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Zyban (Bupropion)

Zyban Information

Bupropion is a generic name for a medication that is most often ingested by humans as a smoking cessation aid, an antidepressant, or as a treatment for seasonal affective disorder.

When marketed as a medication to aid in quitting smoking, bupropion is sold under the brand name zyban. As an antidepressant wellbutrin, and for seasonal affective disorder wellbutrin xl.

Bupropion can reduce or eliminate the pleasant effects of nicotine, making it easier to quit. The antidepressant qualities of the drug can help ease nicotine withdrawl symptoms.

Zyban Dosage

Zyban comes in the form of a 150 milligram sustained-release tablet designed for oral ingestion. Previously, zyban was available in 100 milligram tablets, also for oral ingestion, but they have been discontinued.

It is usually prescribed to be taken twice a day, but the initial dose is one 150 milligram tablet once a day for 3 days. After 3 days the dose is increased to one 150 milligram tablet twice a day. When consumed twice a day, doses should be a minimum of 8 hours apart.

Try not to take zyban close to bed time, it may prevent you from falling asleep. If you miss taking a dose, do not take 2 pills to make up for it. Wait, and take your next dose at the time it is usually ingested.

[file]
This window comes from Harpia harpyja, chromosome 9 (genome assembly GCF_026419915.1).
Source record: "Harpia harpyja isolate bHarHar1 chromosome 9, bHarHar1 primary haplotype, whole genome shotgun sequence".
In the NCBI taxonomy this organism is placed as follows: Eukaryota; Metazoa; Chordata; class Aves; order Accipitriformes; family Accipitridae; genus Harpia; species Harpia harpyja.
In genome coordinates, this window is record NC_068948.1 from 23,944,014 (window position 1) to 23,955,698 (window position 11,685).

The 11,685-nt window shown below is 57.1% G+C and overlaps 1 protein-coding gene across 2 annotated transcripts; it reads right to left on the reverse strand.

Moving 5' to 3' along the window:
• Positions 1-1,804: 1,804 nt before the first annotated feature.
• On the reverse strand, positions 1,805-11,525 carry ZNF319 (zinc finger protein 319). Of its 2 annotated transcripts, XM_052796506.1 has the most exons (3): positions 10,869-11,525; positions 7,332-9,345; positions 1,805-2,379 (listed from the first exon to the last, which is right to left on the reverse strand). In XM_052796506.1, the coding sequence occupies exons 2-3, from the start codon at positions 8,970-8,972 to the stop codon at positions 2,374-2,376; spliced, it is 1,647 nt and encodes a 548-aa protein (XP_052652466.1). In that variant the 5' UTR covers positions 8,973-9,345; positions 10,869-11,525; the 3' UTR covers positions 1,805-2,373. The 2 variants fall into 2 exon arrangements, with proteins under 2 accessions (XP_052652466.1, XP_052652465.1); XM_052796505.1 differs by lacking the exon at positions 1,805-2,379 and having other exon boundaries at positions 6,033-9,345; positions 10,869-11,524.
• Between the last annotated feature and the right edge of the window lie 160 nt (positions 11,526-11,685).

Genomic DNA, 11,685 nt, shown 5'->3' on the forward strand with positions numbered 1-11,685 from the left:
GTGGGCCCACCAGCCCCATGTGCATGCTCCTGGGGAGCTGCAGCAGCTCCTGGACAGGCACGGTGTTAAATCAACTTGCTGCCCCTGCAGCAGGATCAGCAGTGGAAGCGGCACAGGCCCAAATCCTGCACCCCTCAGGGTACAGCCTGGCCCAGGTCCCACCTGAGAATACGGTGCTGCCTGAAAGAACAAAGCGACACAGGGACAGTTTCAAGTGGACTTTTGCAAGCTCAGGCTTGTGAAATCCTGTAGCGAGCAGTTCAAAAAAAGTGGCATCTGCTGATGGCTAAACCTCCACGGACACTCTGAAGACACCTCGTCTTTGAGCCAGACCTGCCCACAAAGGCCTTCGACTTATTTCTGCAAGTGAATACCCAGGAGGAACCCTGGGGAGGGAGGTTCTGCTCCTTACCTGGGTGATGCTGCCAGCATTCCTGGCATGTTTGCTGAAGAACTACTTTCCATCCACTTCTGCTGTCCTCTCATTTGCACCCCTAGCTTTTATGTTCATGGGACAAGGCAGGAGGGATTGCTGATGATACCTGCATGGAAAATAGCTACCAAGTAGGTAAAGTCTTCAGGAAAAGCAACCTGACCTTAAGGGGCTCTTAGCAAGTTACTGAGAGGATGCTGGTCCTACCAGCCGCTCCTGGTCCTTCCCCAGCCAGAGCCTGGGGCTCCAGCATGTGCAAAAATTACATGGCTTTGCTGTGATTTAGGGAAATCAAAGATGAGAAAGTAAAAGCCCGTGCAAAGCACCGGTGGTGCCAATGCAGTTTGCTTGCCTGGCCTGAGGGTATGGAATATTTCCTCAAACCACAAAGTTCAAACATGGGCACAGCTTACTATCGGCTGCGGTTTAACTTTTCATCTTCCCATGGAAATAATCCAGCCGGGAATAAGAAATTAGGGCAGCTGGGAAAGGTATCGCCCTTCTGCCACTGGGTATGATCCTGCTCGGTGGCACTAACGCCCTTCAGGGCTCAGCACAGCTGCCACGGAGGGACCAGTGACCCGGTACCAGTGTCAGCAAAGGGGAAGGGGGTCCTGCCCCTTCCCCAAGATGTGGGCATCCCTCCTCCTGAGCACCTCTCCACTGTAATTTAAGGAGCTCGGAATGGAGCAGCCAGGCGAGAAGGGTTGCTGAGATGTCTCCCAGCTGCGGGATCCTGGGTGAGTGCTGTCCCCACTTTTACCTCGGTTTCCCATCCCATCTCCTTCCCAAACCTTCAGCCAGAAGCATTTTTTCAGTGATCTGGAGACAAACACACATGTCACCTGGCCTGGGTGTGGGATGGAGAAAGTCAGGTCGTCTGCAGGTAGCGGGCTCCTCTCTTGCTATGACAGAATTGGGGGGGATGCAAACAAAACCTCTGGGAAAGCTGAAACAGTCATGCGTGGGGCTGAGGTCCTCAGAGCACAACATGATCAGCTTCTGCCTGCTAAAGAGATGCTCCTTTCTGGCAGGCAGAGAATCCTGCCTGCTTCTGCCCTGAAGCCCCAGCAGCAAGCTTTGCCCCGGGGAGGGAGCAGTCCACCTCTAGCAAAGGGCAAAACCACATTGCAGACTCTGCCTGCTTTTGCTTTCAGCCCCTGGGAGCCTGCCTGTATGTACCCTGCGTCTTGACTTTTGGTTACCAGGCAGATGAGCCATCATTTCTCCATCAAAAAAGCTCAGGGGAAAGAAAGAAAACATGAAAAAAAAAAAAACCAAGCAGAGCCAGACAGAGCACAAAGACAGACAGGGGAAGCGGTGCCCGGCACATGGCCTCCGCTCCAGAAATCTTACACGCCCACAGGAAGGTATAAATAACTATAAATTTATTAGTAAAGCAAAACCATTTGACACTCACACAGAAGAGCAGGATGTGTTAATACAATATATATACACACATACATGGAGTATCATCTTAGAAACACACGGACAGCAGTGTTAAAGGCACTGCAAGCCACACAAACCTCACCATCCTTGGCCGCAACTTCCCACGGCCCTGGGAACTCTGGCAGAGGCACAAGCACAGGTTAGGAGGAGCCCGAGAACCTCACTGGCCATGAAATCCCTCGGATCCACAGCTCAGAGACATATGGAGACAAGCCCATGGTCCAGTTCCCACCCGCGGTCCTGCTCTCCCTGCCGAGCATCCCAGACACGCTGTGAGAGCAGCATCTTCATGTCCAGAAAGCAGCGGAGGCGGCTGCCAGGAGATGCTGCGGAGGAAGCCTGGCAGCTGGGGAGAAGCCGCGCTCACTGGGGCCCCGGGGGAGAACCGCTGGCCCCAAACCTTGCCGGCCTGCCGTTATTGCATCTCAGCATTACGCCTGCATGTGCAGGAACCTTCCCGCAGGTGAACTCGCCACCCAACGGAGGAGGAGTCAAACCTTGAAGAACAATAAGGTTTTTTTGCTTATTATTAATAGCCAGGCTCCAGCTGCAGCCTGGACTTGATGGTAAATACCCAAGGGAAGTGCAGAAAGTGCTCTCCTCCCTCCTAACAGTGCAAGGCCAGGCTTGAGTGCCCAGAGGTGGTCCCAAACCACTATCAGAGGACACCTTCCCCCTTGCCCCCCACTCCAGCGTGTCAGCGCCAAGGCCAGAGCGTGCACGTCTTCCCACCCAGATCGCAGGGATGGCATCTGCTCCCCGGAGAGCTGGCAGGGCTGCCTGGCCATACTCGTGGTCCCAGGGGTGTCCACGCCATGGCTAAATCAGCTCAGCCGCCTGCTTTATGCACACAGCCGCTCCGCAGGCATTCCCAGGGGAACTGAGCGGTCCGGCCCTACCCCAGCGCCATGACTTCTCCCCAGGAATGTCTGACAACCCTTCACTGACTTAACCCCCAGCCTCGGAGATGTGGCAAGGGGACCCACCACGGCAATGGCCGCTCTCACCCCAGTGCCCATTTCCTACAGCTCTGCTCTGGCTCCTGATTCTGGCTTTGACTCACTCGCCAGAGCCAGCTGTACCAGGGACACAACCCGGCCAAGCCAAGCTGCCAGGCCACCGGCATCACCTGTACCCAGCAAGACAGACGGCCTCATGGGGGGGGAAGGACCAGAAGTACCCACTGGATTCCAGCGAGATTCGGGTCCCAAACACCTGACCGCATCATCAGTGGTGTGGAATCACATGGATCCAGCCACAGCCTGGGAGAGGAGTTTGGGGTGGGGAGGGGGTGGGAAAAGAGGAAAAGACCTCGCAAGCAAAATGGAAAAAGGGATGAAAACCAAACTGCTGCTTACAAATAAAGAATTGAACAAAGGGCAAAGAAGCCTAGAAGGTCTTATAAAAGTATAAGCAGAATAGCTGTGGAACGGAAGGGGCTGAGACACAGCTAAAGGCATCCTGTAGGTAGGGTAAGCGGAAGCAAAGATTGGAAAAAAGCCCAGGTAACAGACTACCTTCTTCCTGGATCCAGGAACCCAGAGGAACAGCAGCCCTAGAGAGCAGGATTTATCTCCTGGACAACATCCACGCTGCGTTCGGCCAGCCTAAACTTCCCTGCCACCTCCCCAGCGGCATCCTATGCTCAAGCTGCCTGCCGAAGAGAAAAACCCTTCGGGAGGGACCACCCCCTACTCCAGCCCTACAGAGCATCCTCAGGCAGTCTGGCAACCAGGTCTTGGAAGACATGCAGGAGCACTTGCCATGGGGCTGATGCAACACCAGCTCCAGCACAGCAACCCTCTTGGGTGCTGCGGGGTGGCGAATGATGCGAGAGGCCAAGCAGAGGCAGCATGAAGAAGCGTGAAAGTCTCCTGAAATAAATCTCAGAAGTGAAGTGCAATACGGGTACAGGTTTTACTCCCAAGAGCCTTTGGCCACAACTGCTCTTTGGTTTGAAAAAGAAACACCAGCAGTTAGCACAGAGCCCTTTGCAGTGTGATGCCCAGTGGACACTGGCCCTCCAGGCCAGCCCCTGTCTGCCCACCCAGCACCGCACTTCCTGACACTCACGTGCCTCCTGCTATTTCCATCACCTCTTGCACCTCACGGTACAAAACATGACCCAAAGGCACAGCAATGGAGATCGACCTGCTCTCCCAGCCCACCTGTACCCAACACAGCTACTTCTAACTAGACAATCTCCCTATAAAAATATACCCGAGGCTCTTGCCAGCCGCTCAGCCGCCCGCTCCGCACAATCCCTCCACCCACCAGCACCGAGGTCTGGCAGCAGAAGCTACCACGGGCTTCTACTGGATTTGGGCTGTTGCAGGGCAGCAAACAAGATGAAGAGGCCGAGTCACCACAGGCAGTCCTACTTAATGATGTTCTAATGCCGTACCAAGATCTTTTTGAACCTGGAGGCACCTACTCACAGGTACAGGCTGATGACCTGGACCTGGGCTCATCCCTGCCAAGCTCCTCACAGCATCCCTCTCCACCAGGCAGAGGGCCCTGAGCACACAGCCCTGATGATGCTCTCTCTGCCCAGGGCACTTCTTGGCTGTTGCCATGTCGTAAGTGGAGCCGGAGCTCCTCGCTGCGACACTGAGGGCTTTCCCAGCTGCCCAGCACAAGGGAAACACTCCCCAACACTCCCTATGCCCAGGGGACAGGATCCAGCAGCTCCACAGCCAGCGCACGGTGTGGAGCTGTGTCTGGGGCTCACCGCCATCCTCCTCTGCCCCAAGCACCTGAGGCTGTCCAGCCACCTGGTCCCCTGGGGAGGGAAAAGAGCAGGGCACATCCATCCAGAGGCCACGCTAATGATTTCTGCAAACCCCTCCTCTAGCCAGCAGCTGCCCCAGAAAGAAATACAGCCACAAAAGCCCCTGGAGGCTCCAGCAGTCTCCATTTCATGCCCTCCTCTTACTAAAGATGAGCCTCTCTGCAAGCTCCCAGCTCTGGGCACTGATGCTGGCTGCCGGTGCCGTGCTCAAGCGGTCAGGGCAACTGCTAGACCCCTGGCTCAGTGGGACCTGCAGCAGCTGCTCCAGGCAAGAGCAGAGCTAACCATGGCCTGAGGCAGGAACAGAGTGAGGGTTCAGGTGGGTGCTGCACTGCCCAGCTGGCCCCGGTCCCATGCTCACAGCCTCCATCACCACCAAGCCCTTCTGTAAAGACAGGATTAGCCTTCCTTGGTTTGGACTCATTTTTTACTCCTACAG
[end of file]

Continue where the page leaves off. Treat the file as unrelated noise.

A person wishing to quit smoking should start taking zyban before they have attempted to stop (while they are still smoking). It takes about a week of treatment with zyban to achieve steady levels of it in the blood.

Any attempt to quit smoking should take place 1-2 weeks after treatment was first started. Expect to take it for about 2-3 months. Even if you quit smoking after 2 weeks on zyban, you should remain on it for another 6-10 weeks (that will be 8-12 weeks in total).

After 8 weeks of taking zyban, you can either try to stop taking it altogether or reduce the dosage to a single pill every day, until you are ready to stop taking it completely.

Another option is to continue ongoing therapy with zyban for another 4 weeks, or a longer extended period. If you haven't quit smoking by the eighth week of treatment, it is unlikely that zyban is going to help you do so.

Treatment should be discontinued and an alternative method of smoking cessation should be contemplated. In most countries a prescription is required to obtain zyban.

However, depending on what part of the world you live in, zyban may be available over the counter (or behind the counter) without a prescription.

Zyban is not addictive and there is no need to taper off the dose size if you are going to stop taking it. However you may wish to taper off, if you think completely stopping your intake abruptly will cause you to resume smoking.

Do not split, chew, or crush zyban pills. Doing so can defeat the time release action of the drug and increase the chance of negative side effects.

Unlike other smoking cessation medications prior to it, zyban does not contain nicotine. It was the first medication that did not contain nicotine to be approved by the FDA as a tobacco cessation aid.

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